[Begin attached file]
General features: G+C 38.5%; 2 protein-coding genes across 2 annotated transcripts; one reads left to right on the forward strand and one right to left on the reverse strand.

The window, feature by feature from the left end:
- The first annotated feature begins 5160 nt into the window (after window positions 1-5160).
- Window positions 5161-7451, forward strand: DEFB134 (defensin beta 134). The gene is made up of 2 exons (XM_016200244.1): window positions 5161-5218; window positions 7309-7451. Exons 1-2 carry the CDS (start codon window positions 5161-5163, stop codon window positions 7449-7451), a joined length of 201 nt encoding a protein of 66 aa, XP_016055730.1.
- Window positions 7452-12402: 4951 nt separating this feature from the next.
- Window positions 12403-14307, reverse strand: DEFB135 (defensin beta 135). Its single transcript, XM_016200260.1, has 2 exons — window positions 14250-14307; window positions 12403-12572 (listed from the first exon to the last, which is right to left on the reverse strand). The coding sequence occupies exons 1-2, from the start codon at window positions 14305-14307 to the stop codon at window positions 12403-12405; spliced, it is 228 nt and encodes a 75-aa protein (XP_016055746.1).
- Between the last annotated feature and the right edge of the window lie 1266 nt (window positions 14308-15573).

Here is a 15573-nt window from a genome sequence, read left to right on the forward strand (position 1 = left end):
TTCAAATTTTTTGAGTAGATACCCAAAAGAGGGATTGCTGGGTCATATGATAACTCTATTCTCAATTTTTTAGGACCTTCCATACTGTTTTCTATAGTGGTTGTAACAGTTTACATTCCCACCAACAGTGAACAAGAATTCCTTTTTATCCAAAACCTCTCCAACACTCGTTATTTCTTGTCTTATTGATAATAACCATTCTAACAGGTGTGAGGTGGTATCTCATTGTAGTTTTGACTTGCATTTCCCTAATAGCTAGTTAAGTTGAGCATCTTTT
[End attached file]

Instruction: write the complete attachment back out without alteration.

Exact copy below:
General features: G+C 38.5%; 2 protein-coding genes across 2 annotated transcripts; one reads left to right on the forward strand and one right to left on the reverse strand.

The window, feature by feature from the left end:
- The first annotated feature begins 5160 nt into the window (after window positions 1-5160).
- Window positions 5161-7451, forward strand: DEFB134 (defensin beta 134). The gene is made up of 2 exons (XM_016200244.1): window positions 5161-5218; window positions 7309-7451. Exons 1-2 carry the CDS (start codon window positions 5161-5163, stop codon window positions 7449-7451), a joined length of 201 nt encoding a protein of 66 aa, XP_016055730.1.
- Window positions 7452-12402: 4951 nt separating this feature from the next.
- Window positions 12403-14307, reverse strand: DEFB135 (defensin beta 135). Its single transcript, XM_016200260.1, has 2 exons — window positions 14250-14307; window positions 12403-12572 (listed from the first exon to the last, which is right to left on the reverse strand). The coding sequence occupies exons 1-2, from the start codon at window positions 14305-14307 to the stop codon at window positions 12403-12405; spliced, it is 228 nt and encodes a 75-aa protein (XP_016055746.1).
- Between the last annotated feature and the right edge of the window lie 1266 nt (window positions 14308-15573).

Here is a 15573-nt window from a genome sequence, read left to right on the forward strand (position 1 = left end):
TTCAAATTTTTTGAGTAGATACCCAAAAGAGGGATTGCTGGGTCATATGATAACTCTATTCTCAATTTTTTAGGACCTTCCATACTGTTTTCTATAGTGGTTGTAACAGTTTACATTCCCACCAACAGTGAACAAGAATTCCTTTTTATCCAAAACCTCTCCAACACTCGTTATTTCTTGTCTTATTGATAATAACCATTCTAACAGGTGTGAGGTGGTATCTCATTGTAGTTTTGACTTGCATTTCCCTAATAGCTAGTTAAGTTGAGCATCTTTT